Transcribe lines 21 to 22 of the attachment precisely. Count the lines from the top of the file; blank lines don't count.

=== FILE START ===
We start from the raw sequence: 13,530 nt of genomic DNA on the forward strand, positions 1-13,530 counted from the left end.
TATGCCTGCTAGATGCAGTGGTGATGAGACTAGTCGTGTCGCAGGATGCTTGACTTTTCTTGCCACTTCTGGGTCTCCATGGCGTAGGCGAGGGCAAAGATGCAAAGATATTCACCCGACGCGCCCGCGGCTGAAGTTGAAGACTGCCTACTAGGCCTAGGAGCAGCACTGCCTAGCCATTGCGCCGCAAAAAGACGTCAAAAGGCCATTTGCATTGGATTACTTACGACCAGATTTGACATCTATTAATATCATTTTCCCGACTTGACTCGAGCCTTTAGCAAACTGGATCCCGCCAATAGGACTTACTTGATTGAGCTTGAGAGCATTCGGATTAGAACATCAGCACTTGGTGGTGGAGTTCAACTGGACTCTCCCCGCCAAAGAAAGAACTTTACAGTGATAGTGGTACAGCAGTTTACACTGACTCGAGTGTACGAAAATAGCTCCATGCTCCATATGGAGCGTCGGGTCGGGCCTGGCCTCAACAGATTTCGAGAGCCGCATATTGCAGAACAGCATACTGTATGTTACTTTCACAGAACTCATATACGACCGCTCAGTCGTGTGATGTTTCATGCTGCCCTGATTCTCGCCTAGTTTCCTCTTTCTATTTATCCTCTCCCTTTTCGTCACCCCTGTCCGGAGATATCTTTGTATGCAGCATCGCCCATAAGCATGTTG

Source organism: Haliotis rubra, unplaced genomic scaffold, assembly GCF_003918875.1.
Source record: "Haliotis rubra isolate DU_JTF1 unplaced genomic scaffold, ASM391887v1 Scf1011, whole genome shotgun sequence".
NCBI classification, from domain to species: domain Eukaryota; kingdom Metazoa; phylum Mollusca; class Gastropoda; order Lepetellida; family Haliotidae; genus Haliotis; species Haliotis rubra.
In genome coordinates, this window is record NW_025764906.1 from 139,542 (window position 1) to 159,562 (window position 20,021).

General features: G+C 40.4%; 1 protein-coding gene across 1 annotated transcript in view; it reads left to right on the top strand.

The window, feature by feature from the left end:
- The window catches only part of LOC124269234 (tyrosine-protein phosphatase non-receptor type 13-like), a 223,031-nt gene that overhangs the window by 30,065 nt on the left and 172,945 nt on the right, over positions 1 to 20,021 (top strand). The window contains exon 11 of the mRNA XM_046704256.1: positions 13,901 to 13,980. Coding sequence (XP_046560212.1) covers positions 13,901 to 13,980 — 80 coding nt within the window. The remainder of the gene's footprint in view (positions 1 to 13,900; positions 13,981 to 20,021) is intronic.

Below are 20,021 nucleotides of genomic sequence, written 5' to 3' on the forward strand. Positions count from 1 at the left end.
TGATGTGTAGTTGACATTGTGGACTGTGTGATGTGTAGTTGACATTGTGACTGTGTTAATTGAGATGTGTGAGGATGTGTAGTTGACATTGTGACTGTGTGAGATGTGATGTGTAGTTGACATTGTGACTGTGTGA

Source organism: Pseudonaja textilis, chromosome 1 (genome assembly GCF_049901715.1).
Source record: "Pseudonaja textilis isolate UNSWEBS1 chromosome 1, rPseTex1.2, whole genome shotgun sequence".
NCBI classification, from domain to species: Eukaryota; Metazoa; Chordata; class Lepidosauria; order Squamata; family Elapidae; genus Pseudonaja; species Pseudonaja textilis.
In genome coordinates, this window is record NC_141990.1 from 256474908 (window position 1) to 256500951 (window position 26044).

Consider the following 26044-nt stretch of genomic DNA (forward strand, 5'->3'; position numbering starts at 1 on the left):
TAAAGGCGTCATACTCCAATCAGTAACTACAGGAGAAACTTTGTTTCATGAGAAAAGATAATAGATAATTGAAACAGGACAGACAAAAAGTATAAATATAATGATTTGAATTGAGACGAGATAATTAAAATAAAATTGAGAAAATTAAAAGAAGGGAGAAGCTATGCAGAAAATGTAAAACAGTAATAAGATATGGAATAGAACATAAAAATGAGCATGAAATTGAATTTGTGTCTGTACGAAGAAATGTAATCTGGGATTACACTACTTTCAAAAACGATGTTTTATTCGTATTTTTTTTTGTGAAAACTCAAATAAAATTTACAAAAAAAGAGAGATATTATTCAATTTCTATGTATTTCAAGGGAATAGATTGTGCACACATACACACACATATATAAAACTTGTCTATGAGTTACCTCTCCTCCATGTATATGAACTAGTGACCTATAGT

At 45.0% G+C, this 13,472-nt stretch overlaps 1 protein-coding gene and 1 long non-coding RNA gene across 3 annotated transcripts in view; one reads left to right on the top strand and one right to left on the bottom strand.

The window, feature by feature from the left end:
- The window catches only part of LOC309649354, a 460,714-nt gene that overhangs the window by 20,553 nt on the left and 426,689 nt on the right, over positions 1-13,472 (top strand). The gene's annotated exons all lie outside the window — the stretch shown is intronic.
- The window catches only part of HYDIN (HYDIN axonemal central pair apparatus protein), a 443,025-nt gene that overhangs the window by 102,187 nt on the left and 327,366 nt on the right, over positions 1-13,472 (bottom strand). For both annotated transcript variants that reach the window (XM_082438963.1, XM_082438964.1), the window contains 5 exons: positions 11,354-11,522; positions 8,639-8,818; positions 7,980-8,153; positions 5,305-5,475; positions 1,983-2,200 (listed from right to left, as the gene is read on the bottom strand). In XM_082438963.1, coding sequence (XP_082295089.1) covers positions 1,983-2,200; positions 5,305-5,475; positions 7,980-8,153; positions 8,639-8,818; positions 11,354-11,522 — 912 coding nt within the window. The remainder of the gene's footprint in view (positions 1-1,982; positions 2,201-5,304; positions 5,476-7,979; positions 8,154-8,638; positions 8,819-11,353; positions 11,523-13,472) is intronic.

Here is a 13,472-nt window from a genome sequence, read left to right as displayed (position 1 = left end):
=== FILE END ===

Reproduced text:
- The window catches only part of HYDIN (HYDIN axonemal central pair apparatus protein), a 443,025-nt gene that overhangs the window by 102,187 nt on the left and 327,366 nt on the right, over positions 1-13,472 (bottom strand). For both annotated transcript variants that reach the window (XM_082438963.1, XM_082438964.1), the window contains 5 exons: positions 11,354-11,522; positions 8,639-8,818; positions 7,980-8,153; positions 5,305-5,475; positions 1,983-2,200 (listed from right to left, as the gene is read on the bottom strand). In XM_082438963.1, coding sequence (XP_082295089.1) covers positions 1,983-2,200; positions 5,305-5,475; positions 7,980-8,153; positions 8,639-8,818; positions 11,354-11,522 — 912 coding nt within the window. The remainder of the gene's footprint in view (positions 1-1,982; positions 2,201-5,304; positions 5,476-7,979; positions 8,154-8,638; positions 8,819-11,353; positions 11,523-13,472) is intronic.

Here is a 13,472-nt window from a genome sequence, read left to right as displayed (position 1 = left end):